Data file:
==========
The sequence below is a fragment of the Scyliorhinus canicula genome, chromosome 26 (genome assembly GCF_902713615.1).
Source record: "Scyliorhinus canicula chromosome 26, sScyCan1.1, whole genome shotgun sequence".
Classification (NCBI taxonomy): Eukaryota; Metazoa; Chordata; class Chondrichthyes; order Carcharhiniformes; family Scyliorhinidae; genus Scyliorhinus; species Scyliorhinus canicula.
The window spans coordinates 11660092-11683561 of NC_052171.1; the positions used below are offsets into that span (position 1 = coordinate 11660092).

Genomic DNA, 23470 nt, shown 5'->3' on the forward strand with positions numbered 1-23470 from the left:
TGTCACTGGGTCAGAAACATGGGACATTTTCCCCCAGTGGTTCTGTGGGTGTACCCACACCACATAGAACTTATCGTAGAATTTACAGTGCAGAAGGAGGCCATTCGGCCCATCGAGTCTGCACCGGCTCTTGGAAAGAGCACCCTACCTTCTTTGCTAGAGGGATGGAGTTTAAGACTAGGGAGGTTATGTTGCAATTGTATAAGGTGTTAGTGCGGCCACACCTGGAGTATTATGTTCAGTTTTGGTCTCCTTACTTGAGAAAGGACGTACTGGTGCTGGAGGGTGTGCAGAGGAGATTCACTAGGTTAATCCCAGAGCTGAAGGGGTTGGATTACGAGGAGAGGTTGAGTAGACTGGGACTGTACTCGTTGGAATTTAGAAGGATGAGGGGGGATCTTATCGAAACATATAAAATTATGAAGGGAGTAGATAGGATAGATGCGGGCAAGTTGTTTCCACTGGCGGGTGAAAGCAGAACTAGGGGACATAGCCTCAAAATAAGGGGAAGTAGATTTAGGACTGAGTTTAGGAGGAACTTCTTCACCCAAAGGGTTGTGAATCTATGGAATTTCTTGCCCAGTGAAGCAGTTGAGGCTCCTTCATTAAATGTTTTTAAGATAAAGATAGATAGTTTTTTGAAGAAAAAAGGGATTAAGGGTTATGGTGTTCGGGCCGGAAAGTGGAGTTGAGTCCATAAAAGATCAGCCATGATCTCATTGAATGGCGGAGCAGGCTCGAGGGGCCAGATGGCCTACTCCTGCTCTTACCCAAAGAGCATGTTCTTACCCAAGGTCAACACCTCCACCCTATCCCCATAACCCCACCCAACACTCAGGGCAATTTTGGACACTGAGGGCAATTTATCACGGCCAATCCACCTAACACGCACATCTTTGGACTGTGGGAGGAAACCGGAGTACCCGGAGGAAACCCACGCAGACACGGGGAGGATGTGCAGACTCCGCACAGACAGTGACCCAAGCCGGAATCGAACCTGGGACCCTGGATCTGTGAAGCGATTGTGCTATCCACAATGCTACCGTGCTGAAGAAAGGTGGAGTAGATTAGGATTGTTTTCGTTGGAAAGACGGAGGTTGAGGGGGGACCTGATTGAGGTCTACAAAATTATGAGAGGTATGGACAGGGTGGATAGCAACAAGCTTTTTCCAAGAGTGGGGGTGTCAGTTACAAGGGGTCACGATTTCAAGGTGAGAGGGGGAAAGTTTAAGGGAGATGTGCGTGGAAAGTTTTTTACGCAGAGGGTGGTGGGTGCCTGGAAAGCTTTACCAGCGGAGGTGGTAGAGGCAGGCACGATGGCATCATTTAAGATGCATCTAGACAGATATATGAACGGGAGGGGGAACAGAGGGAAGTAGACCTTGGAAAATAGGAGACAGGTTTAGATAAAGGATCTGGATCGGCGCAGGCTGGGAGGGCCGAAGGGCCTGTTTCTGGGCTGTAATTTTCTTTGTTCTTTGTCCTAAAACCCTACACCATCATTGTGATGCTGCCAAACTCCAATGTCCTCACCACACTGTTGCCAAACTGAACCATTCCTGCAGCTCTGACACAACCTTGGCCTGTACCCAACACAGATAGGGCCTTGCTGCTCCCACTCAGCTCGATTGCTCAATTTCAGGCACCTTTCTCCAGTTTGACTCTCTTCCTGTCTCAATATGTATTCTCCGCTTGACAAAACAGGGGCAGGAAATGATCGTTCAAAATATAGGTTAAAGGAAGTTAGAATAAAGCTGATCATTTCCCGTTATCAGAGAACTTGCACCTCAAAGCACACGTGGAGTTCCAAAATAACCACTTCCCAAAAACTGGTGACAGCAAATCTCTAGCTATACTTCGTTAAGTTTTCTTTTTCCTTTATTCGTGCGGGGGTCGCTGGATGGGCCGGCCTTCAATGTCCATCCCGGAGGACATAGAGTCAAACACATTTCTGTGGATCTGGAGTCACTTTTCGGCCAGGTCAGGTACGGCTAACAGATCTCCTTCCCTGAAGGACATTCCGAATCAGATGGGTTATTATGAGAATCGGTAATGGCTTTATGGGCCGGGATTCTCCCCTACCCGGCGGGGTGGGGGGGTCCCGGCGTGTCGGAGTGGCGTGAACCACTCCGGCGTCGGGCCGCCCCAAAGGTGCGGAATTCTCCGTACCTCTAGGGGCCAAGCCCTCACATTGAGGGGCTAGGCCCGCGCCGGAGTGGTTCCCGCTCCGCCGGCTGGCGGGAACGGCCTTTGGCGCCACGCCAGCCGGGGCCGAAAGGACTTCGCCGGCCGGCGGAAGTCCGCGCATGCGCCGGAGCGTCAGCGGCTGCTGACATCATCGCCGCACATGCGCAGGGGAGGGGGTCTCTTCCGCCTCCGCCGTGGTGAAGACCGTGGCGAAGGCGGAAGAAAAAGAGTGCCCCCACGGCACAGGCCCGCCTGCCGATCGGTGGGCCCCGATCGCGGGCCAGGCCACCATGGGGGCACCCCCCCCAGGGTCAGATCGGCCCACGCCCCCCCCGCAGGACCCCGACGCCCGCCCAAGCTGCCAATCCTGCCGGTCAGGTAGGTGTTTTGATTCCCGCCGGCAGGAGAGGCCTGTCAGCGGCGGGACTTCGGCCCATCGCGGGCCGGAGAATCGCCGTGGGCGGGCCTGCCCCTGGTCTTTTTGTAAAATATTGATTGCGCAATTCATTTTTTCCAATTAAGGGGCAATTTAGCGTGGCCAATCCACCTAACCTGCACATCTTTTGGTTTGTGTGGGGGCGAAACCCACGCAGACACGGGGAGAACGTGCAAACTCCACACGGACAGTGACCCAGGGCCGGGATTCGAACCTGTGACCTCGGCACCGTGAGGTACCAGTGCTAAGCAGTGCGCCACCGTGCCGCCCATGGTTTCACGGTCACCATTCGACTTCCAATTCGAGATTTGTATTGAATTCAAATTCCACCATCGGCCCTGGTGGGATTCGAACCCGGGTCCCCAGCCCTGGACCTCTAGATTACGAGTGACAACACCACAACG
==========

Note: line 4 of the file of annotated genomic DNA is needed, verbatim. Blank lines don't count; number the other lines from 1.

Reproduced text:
The window spans coordinates 11660092-11683561 of NC_052171.1; the positions used below are offsets into that span (position 1 = coordinate 11660092).